Oh Brother

It was a matter of time before it happened and deep down, I know it probably wasn't personal. That didn't make me embrace the usurper of my throne any more. His arrival turned my world upside-down and it hasn't stopped turning since.

Until 1977, I was a carefree little princess at the center of my family's universe. Uncles bribed my mom to play with me, aunts proudly showed me off to their friends and grandparents would monopolize my time as their God given right. I was the benevolent and adored little dictator of our universe.

Life was good.

But then my parents placed us all in exile--in a cold land far, far from my happy kingdom. On that cold, March morning in the strange state of Iowa he came to our world and we have never been the same.

Had he been healthy, perfect and happy, he would have been tough competition. But he was none of those things. He came to this world, barely breathing and hanging on to life to pacify my mother. I was lost and ignored in the shuffle, left to adjust to a cold, distracted world. I was powerless in the face of his illness. I could neither lift the darkness that had entered our world, nor could I charm my way back into anyone's attention span. After all, it is hard to compete for attention against a child who is only sent home to die.

And so, I did the only thing a disgruntled princess in my position would do: I made myself invisible and harbored a distrust of people that hasn't quite gone away.

The fact of the matter is, he was mostly innocent--and I soon forgave him his near death tendencies. I even appreciated his humor and forgiveness in those moments I accidentally pushed him closer to his demise. I could not forgive him for his gunpowder personality, his disruptive habits and his sheer joy in provoking me. Half the times, he didn't even put any thought into provoking me, and those were the worst offenses.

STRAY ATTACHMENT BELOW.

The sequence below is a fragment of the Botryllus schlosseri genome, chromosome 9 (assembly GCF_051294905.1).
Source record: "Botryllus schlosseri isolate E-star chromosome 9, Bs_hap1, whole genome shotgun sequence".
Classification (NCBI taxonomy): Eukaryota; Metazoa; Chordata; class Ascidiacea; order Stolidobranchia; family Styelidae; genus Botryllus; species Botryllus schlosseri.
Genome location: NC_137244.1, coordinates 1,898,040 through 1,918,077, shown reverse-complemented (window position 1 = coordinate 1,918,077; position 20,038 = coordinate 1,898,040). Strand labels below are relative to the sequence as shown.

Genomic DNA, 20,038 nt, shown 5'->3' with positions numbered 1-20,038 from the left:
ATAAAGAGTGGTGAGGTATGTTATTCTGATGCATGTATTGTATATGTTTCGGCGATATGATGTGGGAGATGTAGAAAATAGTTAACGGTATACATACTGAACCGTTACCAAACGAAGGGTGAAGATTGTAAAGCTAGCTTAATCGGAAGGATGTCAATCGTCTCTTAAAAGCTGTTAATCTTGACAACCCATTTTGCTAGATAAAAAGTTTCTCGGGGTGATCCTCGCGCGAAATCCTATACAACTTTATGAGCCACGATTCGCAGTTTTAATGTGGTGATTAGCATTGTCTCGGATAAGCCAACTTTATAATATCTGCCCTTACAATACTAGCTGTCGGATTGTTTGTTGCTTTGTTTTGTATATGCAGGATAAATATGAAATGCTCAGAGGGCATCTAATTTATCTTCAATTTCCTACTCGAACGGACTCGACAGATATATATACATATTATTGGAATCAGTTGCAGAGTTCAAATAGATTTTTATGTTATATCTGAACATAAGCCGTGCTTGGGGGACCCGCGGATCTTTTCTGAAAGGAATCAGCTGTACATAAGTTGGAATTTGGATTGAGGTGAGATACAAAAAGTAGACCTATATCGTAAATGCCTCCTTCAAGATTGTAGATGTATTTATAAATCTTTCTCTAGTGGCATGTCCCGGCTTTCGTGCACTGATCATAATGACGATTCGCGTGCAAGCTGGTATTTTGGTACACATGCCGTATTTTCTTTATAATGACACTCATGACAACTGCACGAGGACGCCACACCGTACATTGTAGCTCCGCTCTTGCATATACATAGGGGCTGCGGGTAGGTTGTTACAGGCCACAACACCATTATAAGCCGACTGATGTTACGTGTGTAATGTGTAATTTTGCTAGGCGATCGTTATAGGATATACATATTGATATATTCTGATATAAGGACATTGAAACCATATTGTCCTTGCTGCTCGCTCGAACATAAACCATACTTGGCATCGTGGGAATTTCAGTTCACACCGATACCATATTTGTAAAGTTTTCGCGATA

Thirty years later, he is the same. He beat Death in a staring match and gained a cult following in the process. His nurses still look me up and call me, telling me of his antics in the hospital. His teachers groan at his irrepressible personality, even when he set his school on fire. Multiple times. And he still provokes me, without an effort. I want to share his joys and lift his sorrows, but I cannot. At best I can caution him and not rain on his parade. I fear that despite our differences (and similarities) I still have not forgiven the boy who cast me out of my kingdom.

Sunday, January 6, 2008

Can You Be Like Him?

While my father was here, were talked about all kinds of things. Career (or lack there of), my potential (untapped), Iranians (with careers and tapped potential)--more or less the same thing my parents and I always talk about. This is a paraphrasing of one recent conversation:

Dad: "You know that Iranian comedian? The funny one?"
Me: "Omid Djalili? Maz Jobrani?"
Dad: "No, the bald one. The funny one that has a TV show."
Me: "They're both bald, Baba. And they both have had TV shows."

I log onto my Myspace page and bring up Maz Jobrani's page, complete with a picture of his rather large, bald head.

Dad: "Yeah, that's him. Can you be like him?"
Me: "You want me to be bald with a visible goatee?"
Dad: "I meant with a job that shows your talents."

I pulled up a YouTube clip of Jobrani doing a belly dance to "Happy Birthday", as he stripped down to his underwear.

Me: "Like this?"
Dad: "That's not funny (as he tried not to laugh). Never mind. Maybe you can do something else instead."